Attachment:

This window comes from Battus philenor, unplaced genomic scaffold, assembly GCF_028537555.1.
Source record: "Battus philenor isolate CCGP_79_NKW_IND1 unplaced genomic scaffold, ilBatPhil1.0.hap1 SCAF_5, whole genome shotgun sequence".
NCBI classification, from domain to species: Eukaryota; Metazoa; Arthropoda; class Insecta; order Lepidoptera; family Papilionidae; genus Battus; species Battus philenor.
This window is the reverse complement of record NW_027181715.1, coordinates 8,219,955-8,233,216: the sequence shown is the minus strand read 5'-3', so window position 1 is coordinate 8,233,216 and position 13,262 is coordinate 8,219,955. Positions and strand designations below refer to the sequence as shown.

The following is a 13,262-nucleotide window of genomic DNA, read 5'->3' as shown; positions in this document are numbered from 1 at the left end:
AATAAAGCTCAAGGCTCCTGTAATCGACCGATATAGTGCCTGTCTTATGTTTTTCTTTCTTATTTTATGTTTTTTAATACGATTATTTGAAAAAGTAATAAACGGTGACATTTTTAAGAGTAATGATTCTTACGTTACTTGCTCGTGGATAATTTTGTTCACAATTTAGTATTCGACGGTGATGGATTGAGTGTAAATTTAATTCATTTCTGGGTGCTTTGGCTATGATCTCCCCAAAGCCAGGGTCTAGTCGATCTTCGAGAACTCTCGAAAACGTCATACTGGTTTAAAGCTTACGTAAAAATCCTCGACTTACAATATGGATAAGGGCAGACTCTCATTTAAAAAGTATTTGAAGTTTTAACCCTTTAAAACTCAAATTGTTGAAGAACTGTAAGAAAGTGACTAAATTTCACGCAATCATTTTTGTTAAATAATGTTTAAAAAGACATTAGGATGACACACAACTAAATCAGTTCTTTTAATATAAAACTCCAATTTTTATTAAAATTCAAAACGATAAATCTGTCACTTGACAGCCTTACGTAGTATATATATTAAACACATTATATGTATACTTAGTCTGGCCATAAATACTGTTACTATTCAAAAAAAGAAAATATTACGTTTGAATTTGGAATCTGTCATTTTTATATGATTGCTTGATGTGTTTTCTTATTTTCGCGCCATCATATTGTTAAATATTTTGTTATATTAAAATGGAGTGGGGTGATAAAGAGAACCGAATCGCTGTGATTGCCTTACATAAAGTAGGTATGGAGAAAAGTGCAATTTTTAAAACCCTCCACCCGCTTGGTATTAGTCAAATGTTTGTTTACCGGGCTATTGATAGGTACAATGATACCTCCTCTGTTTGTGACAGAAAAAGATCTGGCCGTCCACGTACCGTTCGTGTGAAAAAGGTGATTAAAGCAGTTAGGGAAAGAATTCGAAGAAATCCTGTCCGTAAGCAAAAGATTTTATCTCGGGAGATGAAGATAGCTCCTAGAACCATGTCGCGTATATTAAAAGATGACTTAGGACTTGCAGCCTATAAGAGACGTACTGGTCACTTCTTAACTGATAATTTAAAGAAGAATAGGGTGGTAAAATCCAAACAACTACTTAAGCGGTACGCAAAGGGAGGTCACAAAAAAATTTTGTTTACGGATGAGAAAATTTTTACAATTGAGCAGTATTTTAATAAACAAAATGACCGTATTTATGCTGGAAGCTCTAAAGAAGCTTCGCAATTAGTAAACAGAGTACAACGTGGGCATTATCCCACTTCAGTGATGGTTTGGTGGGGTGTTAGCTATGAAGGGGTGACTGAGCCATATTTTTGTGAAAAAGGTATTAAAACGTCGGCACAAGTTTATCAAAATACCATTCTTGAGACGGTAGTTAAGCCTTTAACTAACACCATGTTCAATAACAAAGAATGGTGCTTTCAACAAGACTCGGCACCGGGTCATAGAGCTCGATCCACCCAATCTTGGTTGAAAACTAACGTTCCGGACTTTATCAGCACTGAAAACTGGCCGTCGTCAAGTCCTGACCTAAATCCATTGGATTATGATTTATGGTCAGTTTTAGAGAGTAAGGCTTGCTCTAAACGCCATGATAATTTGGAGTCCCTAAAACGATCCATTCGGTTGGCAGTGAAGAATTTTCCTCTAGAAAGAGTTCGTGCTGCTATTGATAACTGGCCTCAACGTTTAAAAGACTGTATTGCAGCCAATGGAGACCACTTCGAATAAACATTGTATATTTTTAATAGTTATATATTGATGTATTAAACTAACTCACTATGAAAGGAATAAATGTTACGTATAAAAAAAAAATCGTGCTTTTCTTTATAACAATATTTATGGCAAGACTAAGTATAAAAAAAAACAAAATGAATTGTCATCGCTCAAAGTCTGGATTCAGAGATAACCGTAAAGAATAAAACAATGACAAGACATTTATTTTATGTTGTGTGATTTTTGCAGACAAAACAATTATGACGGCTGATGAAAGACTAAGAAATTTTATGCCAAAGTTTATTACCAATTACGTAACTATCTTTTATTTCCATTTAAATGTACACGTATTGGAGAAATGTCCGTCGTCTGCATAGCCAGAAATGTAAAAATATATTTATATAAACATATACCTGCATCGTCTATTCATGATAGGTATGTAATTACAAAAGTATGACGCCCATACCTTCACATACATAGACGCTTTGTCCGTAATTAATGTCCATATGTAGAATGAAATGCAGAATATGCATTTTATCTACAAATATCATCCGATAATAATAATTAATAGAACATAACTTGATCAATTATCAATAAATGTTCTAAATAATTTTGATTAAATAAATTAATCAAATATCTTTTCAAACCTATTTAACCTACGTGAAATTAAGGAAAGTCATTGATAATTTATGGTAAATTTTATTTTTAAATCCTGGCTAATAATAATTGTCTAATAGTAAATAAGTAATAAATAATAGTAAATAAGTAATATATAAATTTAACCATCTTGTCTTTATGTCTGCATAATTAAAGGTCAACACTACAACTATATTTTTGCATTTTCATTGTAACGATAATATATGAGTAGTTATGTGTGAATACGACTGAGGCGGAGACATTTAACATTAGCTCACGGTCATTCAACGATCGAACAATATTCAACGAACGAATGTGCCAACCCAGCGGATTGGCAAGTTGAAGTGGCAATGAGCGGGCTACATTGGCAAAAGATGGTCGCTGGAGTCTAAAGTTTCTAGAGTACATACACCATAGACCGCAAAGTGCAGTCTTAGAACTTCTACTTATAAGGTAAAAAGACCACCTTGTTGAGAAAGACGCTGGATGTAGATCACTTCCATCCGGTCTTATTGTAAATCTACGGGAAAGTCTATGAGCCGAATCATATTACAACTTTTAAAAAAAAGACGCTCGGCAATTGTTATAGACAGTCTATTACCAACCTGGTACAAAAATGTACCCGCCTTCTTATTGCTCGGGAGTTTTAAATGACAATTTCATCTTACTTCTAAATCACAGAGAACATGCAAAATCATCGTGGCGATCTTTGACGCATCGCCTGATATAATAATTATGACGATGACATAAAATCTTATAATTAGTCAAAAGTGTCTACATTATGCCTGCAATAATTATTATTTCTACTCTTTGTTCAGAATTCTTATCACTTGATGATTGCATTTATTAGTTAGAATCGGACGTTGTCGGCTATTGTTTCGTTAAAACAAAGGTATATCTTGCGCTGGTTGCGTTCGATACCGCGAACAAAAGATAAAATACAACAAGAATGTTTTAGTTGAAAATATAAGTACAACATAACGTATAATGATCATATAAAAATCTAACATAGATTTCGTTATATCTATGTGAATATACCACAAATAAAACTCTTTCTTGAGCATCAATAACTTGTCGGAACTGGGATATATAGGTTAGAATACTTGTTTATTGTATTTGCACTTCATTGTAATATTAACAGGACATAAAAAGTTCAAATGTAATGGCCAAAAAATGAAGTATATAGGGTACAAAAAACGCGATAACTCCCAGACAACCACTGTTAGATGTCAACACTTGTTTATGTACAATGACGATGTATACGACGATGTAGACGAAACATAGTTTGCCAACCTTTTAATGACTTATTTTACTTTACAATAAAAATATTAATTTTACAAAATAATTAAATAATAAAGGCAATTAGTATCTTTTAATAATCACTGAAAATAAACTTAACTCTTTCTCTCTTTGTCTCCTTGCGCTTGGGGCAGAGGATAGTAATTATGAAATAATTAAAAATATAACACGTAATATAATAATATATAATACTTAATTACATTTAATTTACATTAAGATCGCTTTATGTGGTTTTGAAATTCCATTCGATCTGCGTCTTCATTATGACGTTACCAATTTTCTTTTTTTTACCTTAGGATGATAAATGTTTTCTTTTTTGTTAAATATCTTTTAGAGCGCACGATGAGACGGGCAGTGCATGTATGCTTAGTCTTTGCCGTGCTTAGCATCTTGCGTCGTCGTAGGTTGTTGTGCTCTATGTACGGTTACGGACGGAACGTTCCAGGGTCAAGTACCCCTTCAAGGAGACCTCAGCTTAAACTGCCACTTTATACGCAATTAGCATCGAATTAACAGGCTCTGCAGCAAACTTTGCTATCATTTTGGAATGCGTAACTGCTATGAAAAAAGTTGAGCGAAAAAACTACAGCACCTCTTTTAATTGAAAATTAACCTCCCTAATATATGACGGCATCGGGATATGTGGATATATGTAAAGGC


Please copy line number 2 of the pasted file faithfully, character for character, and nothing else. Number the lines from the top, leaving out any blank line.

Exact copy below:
Source record: "Battus philenor isolate CCGP_79_NKW_IND1 unplaced genomic scaffold, ilBatPhil1.0.hap1 SCAF_5, whole genome shotgun sequence".